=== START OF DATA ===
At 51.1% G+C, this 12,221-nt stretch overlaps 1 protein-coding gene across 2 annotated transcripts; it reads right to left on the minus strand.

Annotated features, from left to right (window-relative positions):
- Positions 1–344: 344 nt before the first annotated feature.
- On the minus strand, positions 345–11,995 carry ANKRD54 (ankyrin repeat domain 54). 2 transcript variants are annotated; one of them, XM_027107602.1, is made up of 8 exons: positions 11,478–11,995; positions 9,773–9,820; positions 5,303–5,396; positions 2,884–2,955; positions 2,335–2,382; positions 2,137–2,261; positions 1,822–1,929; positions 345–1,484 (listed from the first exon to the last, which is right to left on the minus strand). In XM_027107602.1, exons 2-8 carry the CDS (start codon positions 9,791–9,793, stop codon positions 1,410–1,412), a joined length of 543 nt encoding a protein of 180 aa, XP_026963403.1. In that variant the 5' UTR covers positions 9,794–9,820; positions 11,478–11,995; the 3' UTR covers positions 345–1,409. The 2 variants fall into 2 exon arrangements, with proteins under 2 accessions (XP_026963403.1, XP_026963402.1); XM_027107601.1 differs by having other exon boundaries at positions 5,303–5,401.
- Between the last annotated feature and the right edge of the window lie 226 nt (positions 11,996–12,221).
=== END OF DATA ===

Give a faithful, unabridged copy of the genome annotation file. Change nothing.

At 51.1% G+C, this 12,221-nt stretch overlaps 1 protein-coding gene across 2 annotated transcripts; it reads right to left on the minus strand.

Annotated features, from left to right (window-relative positions):
- Positions 1–344: 344 nt before the first annotated feature.
- On the minus strand, positions 345–11,995 carry ANKRD54 (ankyrin repeat domain 54). 2 transcript variants are annotated; one of them, XM_027107602.1, is made up of 8 exons: positions 11,478–11,995; positions 9,773–9,820; positions 5,303–5,396; positions 2,884–2,955; positions 2,335–2,382; positions 2,137–2,261; positions 1,822–1,929; positions 345–1,484 (listed from the first exon to the last, which is right to left on the minus strand). In XM_027107602.1, exons 2-8 carry the CDS (start codon positions 9,791–9,793, stop codon positions 1,410–1,412), a joined length of 543 nt encoding a protein of 180 aa, XP_026963403.1. In that variant the 5' UTR covers positions 9,794–9,820; positions 11,478–11,995; the 3' UTR covers positions 345–1,409. The 2 variants fall into 2 exon arrangements, with proteins under 2 accessions (XP_026963403.1, XP_026963402.1); XM_027107601.1 differs by having other exon boundaries at positions 5,303–5,401.
- Between the last annotated feature and the right edge of the window lie 226 nt (positions 11,996–12,221).